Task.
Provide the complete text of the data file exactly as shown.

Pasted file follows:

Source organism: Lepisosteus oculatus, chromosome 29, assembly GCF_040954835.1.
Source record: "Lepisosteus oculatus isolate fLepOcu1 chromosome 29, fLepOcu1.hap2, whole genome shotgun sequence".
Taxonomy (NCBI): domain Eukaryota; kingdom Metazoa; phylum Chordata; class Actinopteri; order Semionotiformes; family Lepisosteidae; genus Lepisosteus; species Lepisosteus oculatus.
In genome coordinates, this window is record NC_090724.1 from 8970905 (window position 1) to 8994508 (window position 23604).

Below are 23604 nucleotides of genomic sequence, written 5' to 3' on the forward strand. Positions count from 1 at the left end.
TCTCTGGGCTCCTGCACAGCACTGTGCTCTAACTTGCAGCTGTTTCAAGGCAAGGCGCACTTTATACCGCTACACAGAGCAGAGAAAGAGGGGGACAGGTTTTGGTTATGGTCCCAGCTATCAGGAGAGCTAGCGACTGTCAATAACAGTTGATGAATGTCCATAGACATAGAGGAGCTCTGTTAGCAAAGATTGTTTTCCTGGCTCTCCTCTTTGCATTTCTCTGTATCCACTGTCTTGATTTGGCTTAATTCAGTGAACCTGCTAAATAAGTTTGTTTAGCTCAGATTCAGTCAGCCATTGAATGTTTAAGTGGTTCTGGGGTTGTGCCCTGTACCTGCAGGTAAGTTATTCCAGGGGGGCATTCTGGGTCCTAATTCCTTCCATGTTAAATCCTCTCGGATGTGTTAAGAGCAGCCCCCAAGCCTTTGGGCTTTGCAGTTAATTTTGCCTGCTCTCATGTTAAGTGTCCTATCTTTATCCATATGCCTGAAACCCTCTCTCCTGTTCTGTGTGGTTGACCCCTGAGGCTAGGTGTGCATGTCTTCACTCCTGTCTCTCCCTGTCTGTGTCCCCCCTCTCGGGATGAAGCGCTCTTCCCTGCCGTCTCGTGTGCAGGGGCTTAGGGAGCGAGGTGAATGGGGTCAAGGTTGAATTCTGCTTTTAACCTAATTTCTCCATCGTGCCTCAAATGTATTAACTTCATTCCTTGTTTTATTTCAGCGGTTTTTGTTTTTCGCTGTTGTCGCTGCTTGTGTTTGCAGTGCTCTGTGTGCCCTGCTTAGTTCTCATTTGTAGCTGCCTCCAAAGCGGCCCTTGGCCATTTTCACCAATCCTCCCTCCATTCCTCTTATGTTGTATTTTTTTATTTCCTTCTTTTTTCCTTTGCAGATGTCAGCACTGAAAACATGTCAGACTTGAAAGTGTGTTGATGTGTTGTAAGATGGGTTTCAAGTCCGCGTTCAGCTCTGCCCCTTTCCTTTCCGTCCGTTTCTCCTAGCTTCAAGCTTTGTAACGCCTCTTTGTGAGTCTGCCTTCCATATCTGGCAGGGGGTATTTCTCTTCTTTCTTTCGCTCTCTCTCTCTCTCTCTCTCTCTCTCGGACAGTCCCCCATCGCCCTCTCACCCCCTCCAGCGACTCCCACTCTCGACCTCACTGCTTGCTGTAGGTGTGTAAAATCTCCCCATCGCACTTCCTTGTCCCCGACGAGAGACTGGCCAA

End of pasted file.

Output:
Source organism: Lepisosteus oculatus, chromosome 29, assembly GCF_040954835.1.
Source record: "Lepisosteus oculatus isolate fLepOcu1 chromosome 29, fLepOcu1.hap2, whole genome shotgun sequence".
Taxonomy (NCBI): domain Eukaryota; kingdom Metazoa; phylum Chordata; class Actinopteri; order Semionotiformes; family Lepisosteidae; genus Lepisosteus; species Lepisosteus oculatus.
In genome coordinates, this window is record NC_090724.1 from 8970905 (window position 1) to 8994508 (window position 23604).

Below are 23604 nucleotides of genomic sequence, written 5' to 3' on the forward strand. Positions count from 1 at the left end.
TCTCTGGGCTCCTGCACAGCACTGTGCTCTAACTTGCAGCTGTTTCAAGGCAAGGCGCACTTTATACCGCTACACAGAGCAGAGAAAGAGGGGGACAGGTTTTGGTTATGGTCCCAGCTATCAGGAGAGCTAGCGACTGTCAATAACAGTTGATGAATGTCCATAGACATAGAGGAGCTCTGTTAGCAAAGATTGTTTTCCTGGCTCTCCTCTTTGCATTTCTCTGTATCCACTGTCTTGATTTGGCTTAATTCAGTGAACCTGCTAAATAAGTTTGTTTAGCTCAGATTCAGTCAGCCATTGAATGTTTAAGTGGTTCTGGGGTTGTGCCCTGTACCTGCAGGTAAGTTATTCCAGGGGGGCATTCTGGGTCCTAATTCCTTCCATGTTAAATCCTCTCGGATGTGTTAAGAGCAGCCCCCAAGCCTTTGGGCTTTGCAGTTAATTTTGCCTGCTCTCATGTTAAGTGTCCTATCTTTATCCATATGCCTGAAACCCTCTCTCCTGTTCTGTGTGGTTGACCCCTGAGGCTAGGTGTGCATGTCTTCACTCCTGTCTCTCCCTGTCTGTGTCCCCCCTCTCGGGATGAAGCGCTCTTCCCTGCCGTCTCGTGTGCAGGGGCTTAGGGAGCGAGGTGAATGGGGTCAAGGTTGAATTCTGCTTTTAACCTAATTTCTCCATCGTGCCTCAAATGTATTAACTTCATTCCTTGTTTTATTTCAGCGGTTTTTGTTTTTCGCTGTTGTCGCTGCTTGTGTTTGCAGTGCTCTGTGTGCCCTGCTTAGTTCTCATTTGTAGCTGCCTCCAAAGCGGCCCTTGGCCATTTTCACCAATCCTCCCTCCATTCCTCTTATGTTGTATTTTTTTATTTCCTTCTTTTTTCCTTTGCAGATGTCAGCACTGAAAACATGTCAGACTTGAAAGTGTGTTGATGTGTTGTAAGATGGGTTTCAAGTCCGCGTTCAGCTCTGCCCCTTTCCTTTCCGTCCGTTTCTCCTAGCTTCAAGCTTTGTAACGCCTCTTTGTGAGTCTGCCTTCCATATCTGGCAGGGGGTATTTCTCTTCTTTCTTTCGCTCTCTCTCTCTCTCTCTCTCTCTCTCGGACAGTCCCCCATCGCCCTCTCACCCCCTCCAGCGACTCCCACTCTCGACCTCACTGCTTGCTGTAGGTGTGTAAAATCTCCCCATCGCACTTCCTTGTCCCCGACGAGAGACTGGCCAA